PS. Thank you Reneé for your questions about my purl rows in the socks… All for decorative reasons only, I just cannot let the design go without adding something, anything to it. The purl rows flatten in the boot as they are just ordinary purls, not welts that would most likely raise blisters. The reason why I start my cuff with a few rows of purl stitches is the reason that purl rows are a bit wider than just knit rows and that gives little bit extra room and the socks will not be too tight around the calves. For the same reason I almost always shape my cuffs too, I just cannot wear anything tight… I think that the sock needs to be snug but not tight.

19 comments:

  1. Lene, how could we possibly be bored with weather and socks when you write about and photograph both so beautifully?

    Your Yellowhammer socks made me think of a beehive before I read your explanation linking them to the lovely poem.

    Welcome, Spring!

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  2. Priscilla in London18:10

    What a beautiful post, Lene, thank you so much. And another beautiful pair of socks, too. It will be interesting to watch the different colour variations appear on Ravelry; I wonder how many people will be inspired by a bird species? Do you feed the birds during the winter months?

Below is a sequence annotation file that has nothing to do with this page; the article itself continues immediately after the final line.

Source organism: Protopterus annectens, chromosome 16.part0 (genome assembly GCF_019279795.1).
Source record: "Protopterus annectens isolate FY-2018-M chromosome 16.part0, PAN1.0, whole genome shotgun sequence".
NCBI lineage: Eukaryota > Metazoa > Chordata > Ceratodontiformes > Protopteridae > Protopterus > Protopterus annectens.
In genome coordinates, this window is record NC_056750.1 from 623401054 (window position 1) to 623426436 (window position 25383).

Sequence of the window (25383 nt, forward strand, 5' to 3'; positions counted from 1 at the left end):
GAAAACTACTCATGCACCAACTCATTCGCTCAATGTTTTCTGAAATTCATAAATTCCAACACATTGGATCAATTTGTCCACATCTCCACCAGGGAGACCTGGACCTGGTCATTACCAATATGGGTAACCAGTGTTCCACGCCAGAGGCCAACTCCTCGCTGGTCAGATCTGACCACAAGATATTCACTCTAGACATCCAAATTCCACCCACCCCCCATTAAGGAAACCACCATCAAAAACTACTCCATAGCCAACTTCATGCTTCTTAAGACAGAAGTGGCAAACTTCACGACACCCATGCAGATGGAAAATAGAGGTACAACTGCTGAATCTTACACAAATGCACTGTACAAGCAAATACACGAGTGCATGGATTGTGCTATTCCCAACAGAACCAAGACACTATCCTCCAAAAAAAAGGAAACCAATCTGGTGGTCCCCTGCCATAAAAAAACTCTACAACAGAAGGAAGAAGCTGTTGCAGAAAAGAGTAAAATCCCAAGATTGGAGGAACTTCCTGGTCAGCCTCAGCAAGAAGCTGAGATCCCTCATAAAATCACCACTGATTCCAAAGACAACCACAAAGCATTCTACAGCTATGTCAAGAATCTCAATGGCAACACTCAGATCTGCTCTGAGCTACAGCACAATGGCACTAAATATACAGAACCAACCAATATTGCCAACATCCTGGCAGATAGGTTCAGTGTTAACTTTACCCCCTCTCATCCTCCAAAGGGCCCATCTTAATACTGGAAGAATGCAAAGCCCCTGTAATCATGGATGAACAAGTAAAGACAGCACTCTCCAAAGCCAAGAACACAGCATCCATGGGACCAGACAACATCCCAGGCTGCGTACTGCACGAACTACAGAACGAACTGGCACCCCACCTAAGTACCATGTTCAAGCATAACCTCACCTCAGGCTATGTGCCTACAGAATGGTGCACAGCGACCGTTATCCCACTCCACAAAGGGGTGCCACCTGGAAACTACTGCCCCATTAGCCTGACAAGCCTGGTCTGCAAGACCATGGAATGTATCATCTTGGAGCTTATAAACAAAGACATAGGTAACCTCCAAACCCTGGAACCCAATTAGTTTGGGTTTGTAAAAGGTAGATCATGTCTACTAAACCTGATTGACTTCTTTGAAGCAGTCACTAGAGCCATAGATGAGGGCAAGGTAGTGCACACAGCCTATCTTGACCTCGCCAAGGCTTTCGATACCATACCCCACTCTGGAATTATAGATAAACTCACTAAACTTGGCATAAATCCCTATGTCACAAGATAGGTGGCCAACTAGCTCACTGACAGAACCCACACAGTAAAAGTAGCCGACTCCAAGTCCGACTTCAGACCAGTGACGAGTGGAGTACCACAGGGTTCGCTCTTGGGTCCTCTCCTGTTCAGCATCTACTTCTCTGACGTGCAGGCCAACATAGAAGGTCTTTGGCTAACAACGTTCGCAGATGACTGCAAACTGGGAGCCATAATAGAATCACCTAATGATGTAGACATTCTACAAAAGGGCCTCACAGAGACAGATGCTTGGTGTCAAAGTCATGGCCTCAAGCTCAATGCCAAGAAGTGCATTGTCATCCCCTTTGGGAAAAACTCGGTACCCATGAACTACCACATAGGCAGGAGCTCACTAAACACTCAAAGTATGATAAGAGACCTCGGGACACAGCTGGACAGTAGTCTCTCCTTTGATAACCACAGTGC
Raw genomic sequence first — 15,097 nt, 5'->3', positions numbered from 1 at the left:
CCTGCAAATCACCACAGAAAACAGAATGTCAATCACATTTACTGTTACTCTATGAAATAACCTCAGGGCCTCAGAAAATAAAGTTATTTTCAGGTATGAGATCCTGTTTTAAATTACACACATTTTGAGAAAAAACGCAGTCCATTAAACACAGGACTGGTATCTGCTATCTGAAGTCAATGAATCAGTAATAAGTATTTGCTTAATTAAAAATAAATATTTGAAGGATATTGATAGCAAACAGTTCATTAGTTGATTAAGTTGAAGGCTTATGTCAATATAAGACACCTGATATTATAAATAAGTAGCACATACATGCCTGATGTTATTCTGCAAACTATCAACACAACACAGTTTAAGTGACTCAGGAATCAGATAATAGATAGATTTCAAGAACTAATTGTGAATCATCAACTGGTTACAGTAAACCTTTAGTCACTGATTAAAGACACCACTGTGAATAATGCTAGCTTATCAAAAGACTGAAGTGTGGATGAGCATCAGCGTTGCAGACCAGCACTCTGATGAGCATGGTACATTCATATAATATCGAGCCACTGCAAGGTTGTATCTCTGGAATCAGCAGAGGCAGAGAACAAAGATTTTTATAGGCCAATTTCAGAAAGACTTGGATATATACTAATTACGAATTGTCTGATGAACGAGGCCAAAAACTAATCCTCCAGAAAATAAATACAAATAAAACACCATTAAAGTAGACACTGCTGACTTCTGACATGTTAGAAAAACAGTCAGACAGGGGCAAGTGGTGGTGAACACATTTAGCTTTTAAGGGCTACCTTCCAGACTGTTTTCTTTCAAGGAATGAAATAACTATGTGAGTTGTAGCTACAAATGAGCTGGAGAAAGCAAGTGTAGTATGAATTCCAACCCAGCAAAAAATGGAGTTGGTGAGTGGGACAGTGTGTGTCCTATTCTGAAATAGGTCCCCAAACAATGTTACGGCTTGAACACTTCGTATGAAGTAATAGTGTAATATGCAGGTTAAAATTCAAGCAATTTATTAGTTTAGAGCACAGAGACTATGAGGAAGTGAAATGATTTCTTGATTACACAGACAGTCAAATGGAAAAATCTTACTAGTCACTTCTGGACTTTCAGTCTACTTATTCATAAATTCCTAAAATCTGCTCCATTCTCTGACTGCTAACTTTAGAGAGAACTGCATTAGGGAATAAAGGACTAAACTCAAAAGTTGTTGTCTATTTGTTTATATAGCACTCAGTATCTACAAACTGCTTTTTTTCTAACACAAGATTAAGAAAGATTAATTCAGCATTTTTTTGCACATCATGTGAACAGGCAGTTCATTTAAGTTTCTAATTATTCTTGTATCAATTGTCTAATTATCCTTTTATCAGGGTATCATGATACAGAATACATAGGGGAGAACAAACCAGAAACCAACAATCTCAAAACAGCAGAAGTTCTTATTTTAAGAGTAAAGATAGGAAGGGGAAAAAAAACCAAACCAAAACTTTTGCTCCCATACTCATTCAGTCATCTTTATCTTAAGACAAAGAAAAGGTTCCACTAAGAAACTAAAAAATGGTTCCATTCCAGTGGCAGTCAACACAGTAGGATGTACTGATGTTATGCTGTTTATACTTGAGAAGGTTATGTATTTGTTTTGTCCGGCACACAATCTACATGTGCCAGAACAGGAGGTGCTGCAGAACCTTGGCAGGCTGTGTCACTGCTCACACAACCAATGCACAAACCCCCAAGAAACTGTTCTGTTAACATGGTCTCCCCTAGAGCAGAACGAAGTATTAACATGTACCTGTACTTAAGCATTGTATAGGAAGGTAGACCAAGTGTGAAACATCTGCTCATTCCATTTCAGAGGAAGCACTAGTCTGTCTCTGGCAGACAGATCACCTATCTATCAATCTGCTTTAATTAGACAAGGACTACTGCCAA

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  3. Such pretty socks! I love your addition of purling and color. What kind of heel is that? It looks like it fits so well!

    Personally I love hearing about your part of the world! I live in a place where it's sunny and nice just about every day (California) so hearing about your seasons is wonderful!

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  4. Oh those socks are so lovely! And, I enjoyed the link about the Yellowhammer - thank you for sharing. I do enjoy reading/learning abour your world.

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  5. Your socks are always beautiful and interesting. I love the play with color. Never a dull moment.

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  6. I love your beautiful Yellowhammer socks, almost as much as I love your blog!

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  7. Love your play of colors and pattern. Wonderful results.

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  8. In the last two weeks we've begun to see the willow trees wearing their faint haze of yellow-green. That's what your socks remind me of. The promise that soon everything will be green and exuberant in the rush to put out leaves and flowers. So beautiful. They will be a special pair to knit and keep for myself, I think.

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  9. I never tire of reading about the weather in your part of the world. Let us know when the ice on the lake breaks. The Yellowhammer socks are so lovely. Thank you for sharing and writing.